Goldman Sachs Group Inc and Citigroup Inc will sell a $788.5 million commercial mortgage-backed security, according to a term sheet sent to investors, in the largest deal of its kind since volume began crawling back after the financial crisis.

The issue would be the sixth since the CMBS market re-opened in December, but just one of a few that include multiple loans. It is expected to price next week, according to the term sheet obtained by Reuters.

Multi-borrower issues are seen as most important to the $700 billion market, which is facing enormous credit needs. More than $1.2 trillion in commercial property loans will be maturing in the coming years, and it is unclear how many can be helped by CMBS since many are lacking the equity or revenue required under today's more stringent underwriting standards.

About $1 billion in the multi-borrower issues have been sold this year, compared with nothing last year, according to Credit Suisse. The deals neared $190 billion in 2007.

The new CMBS will be sold with an average loan-to-value ratio of 53.7 percent, more conservative than issues during the real estate boom. The debt service coverage ratio of 1.88 is also safer than older issues sold at levels that could not meet routine debt payments without help from interest reserves.

The deal looks like it's going to come pretty tight, but that looks well-deserved, said Paul Norris, head of structured products and a senior portfolio manager at Dwight Asset Management in Burlington, Vermont.

The lack of new issuance and demand for yield by investors has created a supply-demand imbalance that is bolstering all structured securities, he said.

The issuers hired DBRS and Moody's Investors Service to rate the issue, leaving Standard & Poor's conspicuously absent for at least the third such CMBS. Investors speculated terms required by S&P -- which controlled much of the CMBS ratings market in the past -- became more conservative than others' in response to the financial crisis, steering issuers away.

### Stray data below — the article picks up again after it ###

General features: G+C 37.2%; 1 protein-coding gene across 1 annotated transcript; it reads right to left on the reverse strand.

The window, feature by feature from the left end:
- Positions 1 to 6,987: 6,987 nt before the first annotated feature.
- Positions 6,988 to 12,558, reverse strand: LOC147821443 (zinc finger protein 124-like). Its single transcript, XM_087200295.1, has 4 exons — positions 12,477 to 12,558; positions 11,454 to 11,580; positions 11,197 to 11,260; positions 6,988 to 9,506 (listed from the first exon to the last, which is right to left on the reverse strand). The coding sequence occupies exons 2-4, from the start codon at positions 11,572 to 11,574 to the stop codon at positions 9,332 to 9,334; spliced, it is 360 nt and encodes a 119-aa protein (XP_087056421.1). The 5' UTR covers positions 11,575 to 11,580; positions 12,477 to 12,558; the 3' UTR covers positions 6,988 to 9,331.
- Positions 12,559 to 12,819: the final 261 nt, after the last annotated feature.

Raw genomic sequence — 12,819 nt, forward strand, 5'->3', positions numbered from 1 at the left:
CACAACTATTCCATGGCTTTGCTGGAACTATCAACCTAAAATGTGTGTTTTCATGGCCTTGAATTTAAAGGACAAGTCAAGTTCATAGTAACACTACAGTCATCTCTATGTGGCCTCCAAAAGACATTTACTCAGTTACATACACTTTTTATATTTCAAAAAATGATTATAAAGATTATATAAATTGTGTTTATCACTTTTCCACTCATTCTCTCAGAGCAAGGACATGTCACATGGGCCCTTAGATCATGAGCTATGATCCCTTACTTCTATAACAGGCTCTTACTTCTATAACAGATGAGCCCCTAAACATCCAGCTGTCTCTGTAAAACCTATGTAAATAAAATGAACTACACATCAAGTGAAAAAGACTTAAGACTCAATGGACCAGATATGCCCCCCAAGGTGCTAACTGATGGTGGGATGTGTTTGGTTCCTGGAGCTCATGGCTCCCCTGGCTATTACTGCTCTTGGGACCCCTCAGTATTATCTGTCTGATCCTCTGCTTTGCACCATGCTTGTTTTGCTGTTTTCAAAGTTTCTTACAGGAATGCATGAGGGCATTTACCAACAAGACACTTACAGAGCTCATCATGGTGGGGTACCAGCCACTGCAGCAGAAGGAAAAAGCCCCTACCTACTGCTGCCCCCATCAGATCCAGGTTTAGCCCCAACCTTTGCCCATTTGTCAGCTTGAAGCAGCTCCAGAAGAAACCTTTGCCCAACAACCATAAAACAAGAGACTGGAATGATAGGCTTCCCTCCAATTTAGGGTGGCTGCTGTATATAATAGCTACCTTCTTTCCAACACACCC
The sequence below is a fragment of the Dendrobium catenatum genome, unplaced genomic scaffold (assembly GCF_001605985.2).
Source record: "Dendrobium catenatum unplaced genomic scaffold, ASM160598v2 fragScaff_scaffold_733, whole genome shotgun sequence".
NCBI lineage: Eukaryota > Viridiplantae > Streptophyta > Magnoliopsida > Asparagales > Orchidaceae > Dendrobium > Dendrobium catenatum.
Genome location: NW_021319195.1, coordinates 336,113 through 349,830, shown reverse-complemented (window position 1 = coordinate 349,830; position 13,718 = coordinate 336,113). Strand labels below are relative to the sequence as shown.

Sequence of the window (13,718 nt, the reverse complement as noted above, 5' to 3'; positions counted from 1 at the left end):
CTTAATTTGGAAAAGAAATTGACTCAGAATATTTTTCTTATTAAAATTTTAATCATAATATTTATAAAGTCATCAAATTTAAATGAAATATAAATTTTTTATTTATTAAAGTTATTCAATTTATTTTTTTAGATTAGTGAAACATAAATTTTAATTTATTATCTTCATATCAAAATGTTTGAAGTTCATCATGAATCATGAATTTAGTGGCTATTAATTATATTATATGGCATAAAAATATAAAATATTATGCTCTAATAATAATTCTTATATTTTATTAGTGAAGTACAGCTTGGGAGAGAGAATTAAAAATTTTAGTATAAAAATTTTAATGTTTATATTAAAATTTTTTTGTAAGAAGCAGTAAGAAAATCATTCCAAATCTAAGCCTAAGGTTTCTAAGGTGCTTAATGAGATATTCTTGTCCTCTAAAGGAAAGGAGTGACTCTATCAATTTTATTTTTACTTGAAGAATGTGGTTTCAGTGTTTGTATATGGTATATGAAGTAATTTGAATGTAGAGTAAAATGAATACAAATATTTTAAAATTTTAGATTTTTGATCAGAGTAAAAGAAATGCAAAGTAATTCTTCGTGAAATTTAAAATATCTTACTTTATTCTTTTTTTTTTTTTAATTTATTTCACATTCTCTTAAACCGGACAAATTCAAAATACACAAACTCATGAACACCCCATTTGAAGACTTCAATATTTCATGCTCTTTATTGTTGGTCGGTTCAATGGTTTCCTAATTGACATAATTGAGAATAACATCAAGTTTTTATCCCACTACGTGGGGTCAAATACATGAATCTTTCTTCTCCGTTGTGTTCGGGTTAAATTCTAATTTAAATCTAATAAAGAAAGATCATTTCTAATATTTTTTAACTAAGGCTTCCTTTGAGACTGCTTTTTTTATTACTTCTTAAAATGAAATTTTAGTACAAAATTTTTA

S&P nonetheless has been issuing comments on some deals it is not hired to rate. Some factors on a recent JPMorgan CMBS, such as credit protections, fell short of S&P's archetypical deal, suggesting the rater may have demanded a structure more conservative and costly to the issuer.

Such unsolicited comments are encouraged by the Securities and Exchange Commission, which in June set new rules for disclosure to curb the practice of ratings shopping.

More than three-quarters of the Goldman-Citi CMBS is supported by retail properties, including a $100 million loan on New York City's 660 Madison Avenue, home of upscale department store Barneys New York.

Office, industrial and leased land make up the balance of the collateral.

Like other new issues, the bond is expected by investors to price at a premium to outstanding CMBS more vulnerable to the rising defaults plaguing the industry. Top, triple-A rated classes could garner yields 1.3 percentage points to 1.45 percentage points above a common interest rate benchmark, according to two investors.

(Editing by Dan Grebler)